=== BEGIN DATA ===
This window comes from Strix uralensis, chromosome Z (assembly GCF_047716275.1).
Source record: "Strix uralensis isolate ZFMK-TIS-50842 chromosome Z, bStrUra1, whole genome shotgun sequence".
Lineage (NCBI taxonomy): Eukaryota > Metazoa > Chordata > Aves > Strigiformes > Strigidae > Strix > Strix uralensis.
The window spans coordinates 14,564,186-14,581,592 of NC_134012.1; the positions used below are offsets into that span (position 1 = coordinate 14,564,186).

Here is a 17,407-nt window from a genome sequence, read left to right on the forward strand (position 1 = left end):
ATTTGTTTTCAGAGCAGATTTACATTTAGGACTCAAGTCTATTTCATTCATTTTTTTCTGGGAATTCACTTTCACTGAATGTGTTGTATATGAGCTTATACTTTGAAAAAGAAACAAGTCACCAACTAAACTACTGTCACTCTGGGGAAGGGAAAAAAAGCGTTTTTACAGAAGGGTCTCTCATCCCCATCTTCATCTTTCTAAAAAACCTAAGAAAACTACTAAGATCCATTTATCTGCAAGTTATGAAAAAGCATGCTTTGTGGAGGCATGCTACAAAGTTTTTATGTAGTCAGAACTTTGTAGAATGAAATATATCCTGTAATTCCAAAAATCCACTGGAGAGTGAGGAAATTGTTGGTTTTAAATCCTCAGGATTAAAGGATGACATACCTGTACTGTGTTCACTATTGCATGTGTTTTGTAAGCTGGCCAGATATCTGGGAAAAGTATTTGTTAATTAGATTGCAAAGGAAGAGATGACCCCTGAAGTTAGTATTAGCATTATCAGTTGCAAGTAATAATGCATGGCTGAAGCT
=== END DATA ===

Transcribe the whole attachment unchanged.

This window comes from Strix uralensis, chromosome Z (assembly GCF_047716275.1).
Source record: "Strix uralensis isolate ZFMK-TIS-50842 chromosome Z, bStrUra1, whole genome shotgun sequence".
Lineage (NCBI taxonomy): Eukaryota > Metazoa > Chordata > Aves > Strigiformes > Strigidae > Strix > Strix uralensis.
The window spans coordinates 14,564,186-14,581,592 of NC_134012.1; the positions used below are offsets into that span (position 1 = coordinate 14,564,186).

Here is a 17,407-nt window from a genome sequence, read left to right on the forward strand (position 1 = left end):
ATTTGTTTTCAGAGCAGATTTACATTTAGGACTCAAGTCTATTTCATTCATTTTTTTCTGGGAATTCACTTTCACTGAATGTGTTGTATATGAGCTTATACTTTGAAAAAGAAACAAGTCACCAACTAAACTACTGTCACTCTGGGGAAGGGAAAAAAAGCGTTTTTACAGAAGGGTCTCTCATCCCCATCTTCATCTTTCTAAAAAACCTAAGAAAACTACTAAGATCCATTTATCTGCAAGTTATGAAAAAGCATGCTTTGTGGAGGCATGCTACAAAGTTTTTATGTAGTCAGAACTTTGTAGAATGAAATATATCCTGTAATTCCAAAAATCCACTGGAGAGTGAGGAAATTGTTGGTTTTAAATCCTCAGGATTAAAGGATGACATACCTGTACTGTGTTCACTATTGCATGTGTTTTGTAAGCTGGCCAGATATCTGGGAAAAGTATTTGTTAATTAGATTGCAAAGGAAGAGATGACCCCTGAAGTTAGTATTAGCATTATCAGTTGCAAGTAATAATGCATGGCTGAAGCT